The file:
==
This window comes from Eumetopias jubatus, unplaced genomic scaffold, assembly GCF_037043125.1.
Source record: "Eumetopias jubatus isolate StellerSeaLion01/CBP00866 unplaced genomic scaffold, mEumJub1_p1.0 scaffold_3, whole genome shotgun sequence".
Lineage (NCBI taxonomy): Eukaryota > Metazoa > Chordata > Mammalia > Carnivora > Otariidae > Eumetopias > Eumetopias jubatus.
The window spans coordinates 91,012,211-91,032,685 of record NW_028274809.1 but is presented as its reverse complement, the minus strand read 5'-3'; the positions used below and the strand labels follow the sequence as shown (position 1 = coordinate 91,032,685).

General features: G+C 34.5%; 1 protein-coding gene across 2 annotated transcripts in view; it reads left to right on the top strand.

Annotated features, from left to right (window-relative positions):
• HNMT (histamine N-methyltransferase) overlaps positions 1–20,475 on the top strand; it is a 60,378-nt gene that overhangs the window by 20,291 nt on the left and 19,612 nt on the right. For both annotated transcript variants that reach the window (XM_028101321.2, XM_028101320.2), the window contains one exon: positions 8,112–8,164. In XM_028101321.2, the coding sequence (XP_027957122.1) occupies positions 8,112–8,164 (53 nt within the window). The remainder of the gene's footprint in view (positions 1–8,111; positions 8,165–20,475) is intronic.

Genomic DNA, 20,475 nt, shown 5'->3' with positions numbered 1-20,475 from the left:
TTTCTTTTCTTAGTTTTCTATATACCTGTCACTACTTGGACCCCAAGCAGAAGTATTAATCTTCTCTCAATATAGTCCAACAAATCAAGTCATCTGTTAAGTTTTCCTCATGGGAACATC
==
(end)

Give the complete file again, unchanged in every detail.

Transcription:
This window comes from Eumetopias jubatus, unplaced genomic scaffold, assembly GCF_037043125.1.
Source record: "Eumetopias jubatus isolate StellerSeaLion01/CBP00866 unplaced genomic scaffold, mEumJub1_p1.0 scaffold_3, whole genome shotgun sequence".
Lineage (NCBI taxonomy): Eukaryota > Metazoa > Chordata > Mammalia > Carnivora > Otariidae > Eumetopias > Eumetopias jubatus.
The window spans coordinates 91,012,211-91,032,685 of record NW_028274809.1 but is presented as its reverse complement, the minus strand read 5'-3'; the positions used below and the strand labels follow the sequence as shown (position 1 = coordinate 91,032,685).

General features: G+C 34.5%; 1 protein-coding gene across 2 annotated transcripts in view; it reads left to right on the top strand.

Annotated features, from left to right (window-relative positions):
• HNMT (histamine N-methyltransferase) overlaps positions 1–20,475 on the top strand; it is a 60,378-nt gene that overhangs the window by 20,291 nt on the left and 19,612 nt on the right. For both annotated transcript variants that reach the window (XM_028101321.2, XM_028101320.2), the window contains one exon: positions 8,112–8,164. In XM_028101321.2, the coding sequence (XP_027957122.1) occupies positions 8,112–8,164 (53 nt within the window). The remainder of the gene's footprint in view (positions 1–8,111; positions 8,165–20,475) is intronic.

Genomic DNA, 20,475 nt, shown 5'->3' with positions numbered 1-20,475 from the left:
TTTCTTTTCTTAGTTTTCTATATACCTGTCACTACTTGGACCCCAAGCAGAAGTATTAATCTTCTCTCAATATAGTCCAACAAATCAAGTCATCTGTTAAGTTTTCCTCATGGGAACATC